2. Congruence between appropriation and provision rules and local conditions. Local conditions matter, a lot. We have millennia of human history, with the most poignant and painful being the Soviet experience, showing how the top-down imposition of external institutions that do not respect or incorporate local knowledge and local conditions will make people worse off and are ultimately doomed to costly failure. This design principle gets at the core of my question by indicating that robust institutions are organic in nature; they derive from the decentralized interactions of those with strong interests and good local knowledge. Local knowledge and local conditions differ, even on an electric power network. Furthermore, some of that local knowledge is going to be tacit and difficult or impossible to communicate, reinforcing the important points of Hayek’s “The Use of Knowledge in Society”.

3. Collective-choice arrangements. Agents affected by the institutions should have opportunities to modify the institutions. Otherwise the institutions stagnate as networks evolve, and the institutions become obsolete at great cost (both financial cost and opportunity cost) to the network agents.

4. Monitoring. Monitoring is important but costly, and should be done in a way that the monitors are accountable to the network agents. In many of the CPR cases Ostrom analyzes appropriators themselves do the monitoring, although it’s important to have a third party responsible for enforcement and punishment. In a network context, where everyone’s actions are to some degree interdependent, self-monitoring arrangements should be relatively cheap, but getting the incentives right for the monitor is a challenge.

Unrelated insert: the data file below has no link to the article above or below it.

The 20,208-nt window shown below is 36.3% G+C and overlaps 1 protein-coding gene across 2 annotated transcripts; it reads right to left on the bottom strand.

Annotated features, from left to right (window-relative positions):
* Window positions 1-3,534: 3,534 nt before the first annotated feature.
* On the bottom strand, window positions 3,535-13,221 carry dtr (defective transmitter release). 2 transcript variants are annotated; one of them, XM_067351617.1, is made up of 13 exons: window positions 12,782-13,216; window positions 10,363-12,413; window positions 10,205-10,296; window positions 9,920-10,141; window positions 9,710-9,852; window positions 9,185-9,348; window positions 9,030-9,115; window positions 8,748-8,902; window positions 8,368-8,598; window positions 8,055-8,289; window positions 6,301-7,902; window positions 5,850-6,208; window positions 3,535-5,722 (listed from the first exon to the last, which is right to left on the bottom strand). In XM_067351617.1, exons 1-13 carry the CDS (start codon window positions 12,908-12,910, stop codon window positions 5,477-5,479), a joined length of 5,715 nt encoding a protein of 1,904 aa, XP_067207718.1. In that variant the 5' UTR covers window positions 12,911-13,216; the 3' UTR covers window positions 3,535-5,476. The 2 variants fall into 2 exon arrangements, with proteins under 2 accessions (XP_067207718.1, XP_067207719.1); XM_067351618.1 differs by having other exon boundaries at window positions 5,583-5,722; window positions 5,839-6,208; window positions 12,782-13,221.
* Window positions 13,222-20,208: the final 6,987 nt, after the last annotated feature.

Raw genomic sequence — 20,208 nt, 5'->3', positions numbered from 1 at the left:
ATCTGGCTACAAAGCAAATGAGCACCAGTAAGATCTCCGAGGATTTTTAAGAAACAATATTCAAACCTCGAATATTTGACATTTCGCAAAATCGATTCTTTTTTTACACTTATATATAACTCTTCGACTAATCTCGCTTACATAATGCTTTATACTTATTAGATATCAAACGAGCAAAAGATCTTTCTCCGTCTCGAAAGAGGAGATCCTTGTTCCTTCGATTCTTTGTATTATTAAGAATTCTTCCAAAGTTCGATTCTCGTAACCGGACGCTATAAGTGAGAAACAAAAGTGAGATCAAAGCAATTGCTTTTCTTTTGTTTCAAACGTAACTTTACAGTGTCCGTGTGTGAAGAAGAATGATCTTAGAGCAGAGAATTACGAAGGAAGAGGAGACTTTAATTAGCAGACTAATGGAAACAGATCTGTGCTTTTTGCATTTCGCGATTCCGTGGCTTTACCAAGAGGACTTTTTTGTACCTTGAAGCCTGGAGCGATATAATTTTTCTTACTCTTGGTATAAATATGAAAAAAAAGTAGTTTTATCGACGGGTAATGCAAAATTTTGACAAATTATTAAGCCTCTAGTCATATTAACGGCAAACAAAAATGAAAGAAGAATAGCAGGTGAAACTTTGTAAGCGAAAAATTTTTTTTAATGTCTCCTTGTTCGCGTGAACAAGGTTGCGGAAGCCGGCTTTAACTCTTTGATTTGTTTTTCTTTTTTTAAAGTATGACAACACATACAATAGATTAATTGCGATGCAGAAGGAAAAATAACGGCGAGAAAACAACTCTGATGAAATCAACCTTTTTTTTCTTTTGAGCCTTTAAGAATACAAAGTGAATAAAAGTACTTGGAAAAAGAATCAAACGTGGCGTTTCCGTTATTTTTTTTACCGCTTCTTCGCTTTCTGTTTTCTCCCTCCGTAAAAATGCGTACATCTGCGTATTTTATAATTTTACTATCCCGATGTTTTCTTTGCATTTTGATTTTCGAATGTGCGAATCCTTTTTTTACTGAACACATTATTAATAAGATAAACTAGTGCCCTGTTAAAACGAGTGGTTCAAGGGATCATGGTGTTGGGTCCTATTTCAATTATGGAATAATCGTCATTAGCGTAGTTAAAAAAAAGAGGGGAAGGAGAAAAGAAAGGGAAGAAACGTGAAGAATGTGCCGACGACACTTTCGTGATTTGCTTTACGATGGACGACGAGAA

5. Graduated sanctions: punishment escalates with the severity of the violation.

6. Conflict-resolution mechanisms: these can be formal or informal, from courts to local self-administered arbitration. In different contexts different conflict resolution mechanisms will have the credibility to make their decisions stick, so this design principle also builds on the local conditions/knowledge one discussed above.

7. Minimal recognition of rights to organize: the rights of local agents to develop and arrange their own institutions are not challenged by central government authorities. This one is a toughie in a network context like electric power that occurs in multiple political jurisdictions, and with this history of 85 years of symbiotic codependency of the regulator and regulated. But it’s an important one, because this is a pressure valve that allows for the evolution of institutions and the adoption of designs that are better suited to local conditions and/or changing and unknown conditions. Government-based institutions do not typically face competition from different institutional arrangements, but that competition is crucial (and is one of the important foundations of the “laboratory of the states” defense of federalism).

8. For more complex or heterogeneous populations or resources: Nested enterprises. I interpret “nested enterprises” as analogous to the concept of federalism, with local knowledge and local institutions prevailing where appropriate but nested within an institutional structure to accommodate larger and broader interests.

These design principles can inform how we design institutions in electric power that have more organic features, and are more likely to be flexible enough to evolve beneficially in the face of unknown and changing conditions.

Please share your thoughts with me about how these design principles are relevant in electric power, and any ideas you have about implementing them.